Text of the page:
From the restaurant he took me to a really cute bar on the top floor of a very old building located in an alley. The views from the bar were stunning! You could see the Asian side of Istanbul and the Bosphorus River from where we were. We each ordered a glass of wine and struggled through our communication. His English is not the greatest so we were always having to look up words on his Blackberry’s Turkish-English dictionary. I had a really nice time but there were a few times he answered his phone and checked his email on his Blackberry, which I think is inconsiderate when you’re spending time with someone. He said it was work and he had to take care of a few things, but come on! Can’t that stuff be put on hold for a few hours?! He works for ING and deals with 401k’s and retirement plans, etc., so I don’t really see how anything would be that urgent to have to answer the phone and check email. Not that I’m dating Gokhan, but it just brought back memories of guys I dated in the past that did that and I didn’t realize how much it really bothered me until he was doing it that night. During one of his phone calls I couldn’t help but overhear the conversation of the girl sitting next to me, especially after she threw a few “y’alls” out there, so I asked her where she was from. Turns out she’s from Louisiana but now lives in New York! How crazy is that? We talked for about five minutes or so and exchanged information. You never know, I just may have a new friend when I get back to New York!

From Istanbul, Turkey

Gokhan drove to Taksim Square so when we left the bar we headed to his car. He was going to drive me around the city for a bit and then take me to the airport. I thought that was really sweet! It was still raining as we left the bar and I was carrying my backpack and shopping bags and I have to admit that I was a little annoyed that he wasn’t helping me with them. Yes, he was holding the umbrella but he had another hand free! Can you tell I’m such a southern girl who believes in a man being a gentleman?! 🙂 When we got to his car he went straight to the driver’s side and didn’t even attempt to open my car door. Don’t get me wrong, I don’t expect a guy to do that ALL the time but you would think he would want to try to make a good impression! I guess I’m used to even my guy friends opening car doors or restaurant doors for me so when he didn’t it was pretty obvious to me. I also realize I’m in a different culture and the people here may not always emphasize the things I feel are important.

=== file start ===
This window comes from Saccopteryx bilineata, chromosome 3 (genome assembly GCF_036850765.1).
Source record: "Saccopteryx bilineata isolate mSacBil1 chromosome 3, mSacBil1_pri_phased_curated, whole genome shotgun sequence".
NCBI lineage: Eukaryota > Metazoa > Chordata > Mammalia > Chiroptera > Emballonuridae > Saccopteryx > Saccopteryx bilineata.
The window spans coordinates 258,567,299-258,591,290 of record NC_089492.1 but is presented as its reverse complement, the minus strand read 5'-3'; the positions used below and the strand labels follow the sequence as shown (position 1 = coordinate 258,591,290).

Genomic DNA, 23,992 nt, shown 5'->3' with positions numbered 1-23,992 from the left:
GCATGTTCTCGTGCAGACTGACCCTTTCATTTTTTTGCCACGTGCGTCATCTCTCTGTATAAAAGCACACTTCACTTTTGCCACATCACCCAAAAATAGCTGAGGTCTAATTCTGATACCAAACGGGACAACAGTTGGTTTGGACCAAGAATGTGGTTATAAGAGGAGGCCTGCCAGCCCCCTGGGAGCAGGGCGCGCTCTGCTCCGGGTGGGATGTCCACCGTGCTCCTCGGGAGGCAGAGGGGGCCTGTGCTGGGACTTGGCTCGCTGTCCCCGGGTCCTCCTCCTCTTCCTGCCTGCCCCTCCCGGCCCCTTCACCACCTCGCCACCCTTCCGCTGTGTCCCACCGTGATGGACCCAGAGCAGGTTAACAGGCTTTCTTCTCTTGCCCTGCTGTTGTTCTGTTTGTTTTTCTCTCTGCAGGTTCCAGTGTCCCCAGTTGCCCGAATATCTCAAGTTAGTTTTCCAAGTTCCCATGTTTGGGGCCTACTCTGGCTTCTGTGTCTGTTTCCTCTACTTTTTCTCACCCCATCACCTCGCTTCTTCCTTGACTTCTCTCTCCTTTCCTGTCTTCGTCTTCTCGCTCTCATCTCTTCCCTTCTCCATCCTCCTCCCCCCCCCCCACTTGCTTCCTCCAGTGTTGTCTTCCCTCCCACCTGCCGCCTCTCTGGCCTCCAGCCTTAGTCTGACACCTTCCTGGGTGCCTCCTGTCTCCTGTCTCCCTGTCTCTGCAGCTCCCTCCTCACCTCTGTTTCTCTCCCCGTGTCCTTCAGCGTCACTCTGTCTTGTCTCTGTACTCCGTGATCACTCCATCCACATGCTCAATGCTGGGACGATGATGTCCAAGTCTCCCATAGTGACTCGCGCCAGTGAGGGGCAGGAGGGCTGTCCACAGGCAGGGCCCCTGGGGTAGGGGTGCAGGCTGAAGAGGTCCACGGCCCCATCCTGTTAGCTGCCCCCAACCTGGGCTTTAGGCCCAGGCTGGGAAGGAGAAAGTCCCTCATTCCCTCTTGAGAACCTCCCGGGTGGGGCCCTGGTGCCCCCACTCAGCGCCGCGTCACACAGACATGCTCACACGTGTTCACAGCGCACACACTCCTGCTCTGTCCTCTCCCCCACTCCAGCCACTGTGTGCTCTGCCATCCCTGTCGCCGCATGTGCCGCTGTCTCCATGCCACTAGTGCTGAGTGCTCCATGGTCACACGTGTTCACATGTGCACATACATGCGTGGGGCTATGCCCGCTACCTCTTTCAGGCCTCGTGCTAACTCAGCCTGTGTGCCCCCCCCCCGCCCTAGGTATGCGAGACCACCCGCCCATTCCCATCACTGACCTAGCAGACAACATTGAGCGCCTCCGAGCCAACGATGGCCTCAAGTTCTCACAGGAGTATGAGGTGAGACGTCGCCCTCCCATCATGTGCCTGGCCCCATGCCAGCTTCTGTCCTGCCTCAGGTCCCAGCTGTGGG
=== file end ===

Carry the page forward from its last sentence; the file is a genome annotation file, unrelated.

We drove around the city and over one of the famous bridges (can’t think of the name now) and then headed to the airport, arriving a little after 1am. Gokhan and I hugged and kissed on the check and he told me he would email me and that he hoped to come to New York soon. My flight wasn’t until 6:45am but I figured I would just hang out there, get a little shut eye, then have breakfast before boarding the plane. I really did have a nice time with Gokhan and I really appreciated all he did for me, even when there were a few strikes against him! 🙂 I am thankful that I met him on that road to St. George’s Monastery, the day I found my first shamrock!

Tuesday, November 25, 2008 – Georgian goodbyes [Tbilisi, Georgia]

This morning I took marshrutka number 41 to the Beteli Center and helped the kitchen staff prepare the noon meal for IDPs (internally displaced persons) and the elderly for the last time. The ladies in the kitchen didn’t give me much to do this time because they felt I should relax and let them serve me coffee and food. It’s hard for them to allow a “guest” to do any work in the kitchen in the first place, and then considering it was my last day they really didn’t want me to do anything! So my task was to sit in a chair and sort through dry rice, set the table, place bread plates at each seat and then help serve the meal. After everyone had eaten I helped clean up and then said my final goodbyes. I of course was getting a little teary eyed and the head cook kept hugging me so tight that she was lifting me off the ground! I could hardly believe this was my last day in Georgia. It felt like I had just gotten here.